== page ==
I'm not going to dispute these facts, which are genuinely worrisome. That said: I seem to recall that most of America's far-right extremists also supported Ronald Reagan (the original dog whistler) in 1980. At that time, the mainstream press didn't think that the endorsement of the fringe reflected poorly on candidate.
This article in the Washington Free Beacon
does the best job of describing the Establishment's problem with Donald Trump:
Since declaring his candidacy in June, Trump has been consistent on issues of immigration and trade and security. He has not deviated from building a wall on the southern border, slapping tariffs on imports, criticizing the 2003 Iraq war, praising Vladimir Putin, describing Ukraine as Germany’s problem not ours, and saying Middle East peace depends on Israeli concessions.
In short: Trump's great sin is that he is not a neocon.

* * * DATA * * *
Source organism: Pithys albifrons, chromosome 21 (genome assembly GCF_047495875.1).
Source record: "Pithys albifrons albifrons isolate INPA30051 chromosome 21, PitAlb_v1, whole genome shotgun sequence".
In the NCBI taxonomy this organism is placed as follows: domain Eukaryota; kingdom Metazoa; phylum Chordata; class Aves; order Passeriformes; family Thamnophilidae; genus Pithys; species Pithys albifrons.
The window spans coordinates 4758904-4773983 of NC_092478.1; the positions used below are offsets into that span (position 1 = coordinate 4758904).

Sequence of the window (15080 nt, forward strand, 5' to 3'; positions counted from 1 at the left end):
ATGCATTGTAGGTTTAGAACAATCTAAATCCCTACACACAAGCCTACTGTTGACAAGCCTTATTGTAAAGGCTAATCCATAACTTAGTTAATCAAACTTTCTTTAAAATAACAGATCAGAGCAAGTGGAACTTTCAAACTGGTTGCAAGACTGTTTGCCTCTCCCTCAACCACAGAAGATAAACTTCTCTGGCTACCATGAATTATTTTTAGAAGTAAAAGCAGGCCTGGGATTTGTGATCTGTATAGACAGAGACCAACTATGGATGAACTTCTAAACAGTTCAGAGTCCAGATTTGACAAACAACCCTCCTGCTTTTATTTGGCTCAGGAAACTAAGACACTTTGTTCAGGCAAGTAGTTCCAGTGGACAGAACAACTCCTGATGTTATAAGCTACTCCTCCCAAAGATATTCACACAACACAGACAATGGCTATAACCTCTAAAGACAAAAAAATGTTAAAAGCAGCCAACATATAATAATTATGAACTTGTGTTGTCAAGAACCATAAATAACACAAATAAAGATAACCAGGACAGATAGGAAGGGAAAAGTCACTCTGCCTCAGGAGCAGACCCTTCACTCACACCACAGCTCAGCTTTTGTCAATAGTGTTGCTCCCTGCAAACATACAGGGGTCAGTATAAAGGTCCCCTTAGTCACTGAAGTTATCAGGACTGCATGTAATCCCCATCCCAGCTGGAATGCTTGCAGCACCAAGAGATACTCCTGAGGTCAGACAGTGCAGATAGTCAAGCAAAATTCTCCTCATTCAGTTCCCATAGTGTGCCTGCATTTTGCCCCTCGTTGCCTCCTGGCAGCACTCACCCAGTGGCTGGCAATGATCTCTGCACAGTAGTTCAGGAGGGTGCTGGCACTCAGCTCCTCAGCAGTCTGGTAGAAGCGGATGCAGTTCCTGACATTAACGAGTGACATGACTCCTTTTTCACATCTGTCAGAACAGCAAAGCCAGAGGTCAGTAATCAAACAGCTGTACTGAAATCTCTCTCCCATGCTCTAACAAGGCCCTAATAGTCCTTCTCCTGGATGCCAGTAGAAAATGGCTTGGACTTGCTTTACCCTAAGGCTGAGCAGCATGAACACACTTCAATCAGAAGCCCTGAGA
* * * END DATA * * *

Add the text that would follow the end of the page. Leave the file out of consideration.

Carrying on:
He ain't no liberal either -- in fact, he resists easy definition. But one thing's for sure: If you are shopping for a non-neocon candidate this election season, if that
criterion is your sole criterion, then your choice is easy. It's Trump or nuthin'.
A ghastly situation, is it not? There is no other choice.
And that's the reason why so many pro-neocon writers are painting a Hitler mustache on The Donald.
Are you a fan of historical irony? Have I got a doozy for you.
Neocons decry Trump as a fascist, yet the founding father of the neoconservative movement -- Leo Strauss -- inhabited a political space adjacent to (if not congruent with) that of Benito Mussolini, the founder of fascism. Yes, Strauss was Jewish. Jewish fascists did exist, back in the day, and Strauss was one of them.
(Bibi Netanyahu's father was another -- go here
and listen to all five parts -- but that's a discussion for another day.)
I could cite many books and articles to prove the point. For now, one will suffice: This piece by Todd E. Pierce in The Consortium
, published earlier this year.